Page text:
Deserves to Have His Image Adjusted Accordingly

Tom Petty and the Super Bowl: Rock & Roll Rebellion Gone Flat?
An Open Letter to Tom Petty

by Paul Dean / February 1st, 2008

Dear Tom Petty folks,

I am a musician, writer and political activist, and a longtime Tom Petty fan. I am writing to tell you that I am very distressed by the fact that Tom is planning to perform at the Super Bowl this Sunday. The biggest cause of this distress is the fact that the main sponsor of the half-time event is, as I am sure you are aware, Bridgestone/Firestone. Perhaps you are unaware that Bridgestone/Firestone operates the largest rubber plantation in the world in Liberia, where it has employed child labor for much, if not all, of the past 82 years. Currently, workers there receive as pay the equivalent of $3.19 per day. Most live in company housing with no running water, in buildings that have not been renovated since they were constructed in 1926. The workers (and their families) are routinely exposed to toxic chemicals. Recent attempts at unionization have been brutally suppressed by police, in violation of internationally recognized labor and human rights.

Of course, Bridgestone/Firestone, the largest tire manufacturer in the world, is looking to raise its visibility and improve its image with the American public. I can hardly believe that Mr. Petty would participate in this effort by lending his name and talent in support of this despicable corporate misbehavior if he were to be made aware of the issues involved.

Mr. Petty has been (to this point) associated in my mind with rebels, rock and roll, and also loosely with a spirit of brotherhood and sisterhood that emerged from the activism and camaraderie of the global peace, justice and solidarity movement of the 1960s and ’70s. But his association with Bridgestone/Firestone and scheduled participation in this Super Bowl is giving me a new impression.

I know there is a great deal of money to be made from exposure to such a mass audience, but at what cost? I am willing to assume that lending tacit support to the brutal exploitation of the labor of desperate people trying to make a decent life for themselves is not something that Mr. Petty would support were he to be made aware of the extensively documented antisocial and brutal behavior of his corporate sponsor.

Here are just a couple of links. Please take a moment to review this material:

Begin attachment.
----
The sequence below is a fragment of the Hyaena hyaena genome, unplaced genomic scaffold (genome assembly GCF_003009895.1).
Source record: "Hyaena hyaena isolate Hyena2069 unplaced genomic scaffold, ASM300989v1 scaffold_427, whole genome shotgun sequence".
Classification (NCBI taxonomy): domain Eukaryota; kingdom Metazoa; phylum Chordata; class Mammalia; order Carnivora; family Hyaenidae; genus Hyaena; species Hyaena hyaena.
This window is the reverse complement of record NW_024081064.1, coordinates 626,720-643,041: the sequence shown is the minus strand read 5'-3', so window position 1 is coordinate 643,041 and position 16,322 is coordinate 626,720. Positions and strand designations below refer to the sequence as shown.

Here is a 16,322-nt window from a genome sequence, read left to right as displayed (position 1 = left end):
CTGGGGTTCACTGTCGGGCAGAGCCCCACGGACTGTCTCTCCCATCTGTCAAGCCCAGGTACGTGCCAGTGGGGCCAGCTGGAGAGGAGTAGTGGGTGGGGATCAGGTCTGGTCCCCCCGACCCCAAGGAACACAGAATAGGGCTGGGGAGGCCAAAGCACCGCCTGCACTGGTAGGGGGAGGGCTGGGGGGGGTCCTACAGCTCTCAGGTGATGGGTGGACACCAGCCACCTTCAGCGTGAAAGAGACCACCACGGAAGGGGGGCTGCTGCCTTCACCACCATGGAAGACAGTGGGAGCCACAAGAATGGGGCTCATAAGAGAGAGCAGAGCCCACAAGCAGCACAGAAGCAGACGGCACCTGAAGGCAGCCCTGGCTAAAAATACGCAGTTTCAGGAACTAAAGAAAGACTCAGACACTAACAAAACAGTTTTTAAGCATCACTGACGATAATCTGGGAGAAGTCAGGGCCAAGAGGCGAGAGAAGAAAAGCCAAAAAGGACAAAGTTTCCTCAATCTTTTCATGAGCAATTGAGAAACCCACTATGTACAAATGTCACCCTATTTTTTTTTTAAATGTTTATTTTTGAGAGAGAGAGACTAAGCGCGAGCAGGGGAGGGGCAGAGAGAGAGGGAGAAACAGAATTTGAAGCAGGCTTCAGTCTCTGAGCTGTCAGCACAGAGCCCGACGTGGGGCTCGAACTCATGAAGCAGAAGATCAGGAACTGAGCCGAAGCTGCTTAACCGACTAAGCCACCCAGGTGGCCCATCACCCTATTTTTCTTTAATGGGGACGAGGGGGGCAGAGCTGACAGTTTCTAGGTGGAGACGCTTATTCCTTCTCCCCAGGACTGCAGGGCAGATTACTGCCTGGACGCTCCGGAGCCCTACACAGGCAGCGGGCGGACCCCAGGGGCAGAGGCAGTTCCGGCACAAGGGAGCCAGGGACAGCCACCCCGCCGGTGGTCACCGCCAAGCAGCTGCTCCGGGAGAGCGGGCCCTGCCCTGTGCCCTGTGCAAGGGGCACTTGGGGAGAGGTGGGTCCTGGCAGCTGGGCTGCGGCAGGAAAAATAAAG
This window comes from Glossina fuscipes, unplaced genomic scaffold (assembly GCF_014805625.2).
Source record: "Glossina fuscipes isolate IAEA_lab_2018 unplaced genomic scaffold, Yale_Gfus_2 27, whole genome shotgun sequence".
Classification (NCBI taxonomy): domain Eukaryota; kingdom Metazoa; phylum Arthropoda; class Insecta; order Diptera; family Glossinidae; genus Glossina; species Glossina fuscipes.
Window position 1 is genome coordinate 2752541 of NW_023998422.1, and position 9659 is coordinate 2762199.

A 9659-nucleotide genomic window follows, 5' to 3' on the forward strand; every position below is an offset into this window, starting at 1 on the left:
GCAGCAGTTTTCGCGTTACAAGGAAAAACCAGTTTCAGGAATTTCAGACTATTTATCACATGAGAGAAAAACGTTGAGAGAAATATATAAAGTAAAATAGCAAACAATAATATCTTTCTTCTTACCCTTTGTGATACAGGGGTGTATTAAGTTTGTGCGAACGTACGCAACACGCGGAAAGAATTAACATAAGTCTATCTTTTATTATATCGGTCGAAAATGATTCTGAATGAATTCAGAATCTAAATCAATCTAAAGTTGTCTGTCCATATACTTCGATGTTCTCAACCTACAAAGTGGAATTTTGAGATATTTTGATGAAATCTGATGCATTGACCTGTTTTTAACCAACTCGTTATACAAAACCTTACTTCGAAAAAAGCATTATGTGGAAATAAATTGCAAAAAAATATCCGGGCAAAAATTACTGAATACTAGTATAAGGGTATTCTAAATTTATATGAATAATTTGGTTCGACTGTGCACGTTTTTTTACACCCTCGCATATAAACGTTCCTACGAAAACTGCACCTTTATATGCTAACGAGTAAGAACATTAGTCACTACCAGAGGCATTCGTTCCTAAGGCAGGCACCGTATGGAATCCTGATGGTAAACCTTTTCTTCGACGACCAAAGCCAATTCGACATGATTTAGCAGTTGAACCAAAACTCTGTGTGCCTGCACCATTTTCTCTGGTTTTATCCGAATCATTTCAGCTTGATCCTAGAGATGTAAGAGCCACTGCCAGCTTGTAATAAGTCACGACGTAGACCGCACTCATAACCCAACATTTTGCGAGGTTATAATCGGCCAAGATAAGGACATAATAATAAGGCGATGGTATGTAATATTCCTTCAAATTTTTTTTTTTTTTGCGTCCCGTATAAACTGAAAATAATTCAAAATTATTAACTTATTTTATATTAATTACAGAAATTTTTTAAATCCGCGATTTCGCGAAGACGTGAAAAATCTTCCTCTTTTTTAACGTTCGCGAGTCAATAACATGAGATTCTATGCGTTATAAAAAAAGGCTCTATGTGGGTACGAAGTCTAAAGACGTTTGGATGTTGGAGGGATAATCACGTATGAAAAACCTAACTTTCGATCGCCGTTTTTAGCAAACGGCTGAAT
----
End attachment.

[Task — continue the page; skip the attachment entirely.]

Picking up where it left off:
* “Super Bowl of Shame” (by Jamie Menutis, Foreign Policy in Focus, 1/28/08)

* “Stopping Firestone: Getting Rubber to Meet the Road” (by Roxanne Lawson and Tim Newman, Foreign Policy in Focus, 12/7/06)

I would very much appreciate it if you would pass this message, these links, or a synopsis of this plea to Mr. Petty.

Actions, they say, always speak louder than words, or song lyrics, or images of rock and roll rebellion. I really don’t want to believe that Mr. Petty values money and career advancement over the lives and welfare of children in Liberia, or of working people anywhere. That is why I have taken the time to try and make Tom Petty and your entire organization aware of the harsh realities that these desperate workers and their families face at the hands of the folks at Bridgestone/Firestone.

To my way of thinking, a rock and roll hero that knowingly lends a hand (or his good name) to corporate abusers is no hero at all, and deserves to have his image adjusted accordingly.

Unquestionably, Tom Petty and the Heartbreakers would receive a career boost from exposure to a huge Super Bowl audience. I cannot help thinking, though, that their legacy would be better served if Petty were to announce his intention to back out of participation in the Super Bowl in order to better stand for principle over profit. That would be my idea of an action worthy of a respectable rock icon.

Thanks for your time and consideration,

Paul Dean
Sebastopol, CA

Paul Dean is a composer and bassist with the band Blusion, whose music is described as “a remarkably unmarketable blend of jazz, funk, hip-hop, blues, salsa, rock, vocal and instrumental music.” Blusion exists “to serve as a warning to all those who would perhaps otherwise be tempted to attempt something new and different. We starve so that others may live.” Paul can be reached at: paul@blusion.com.

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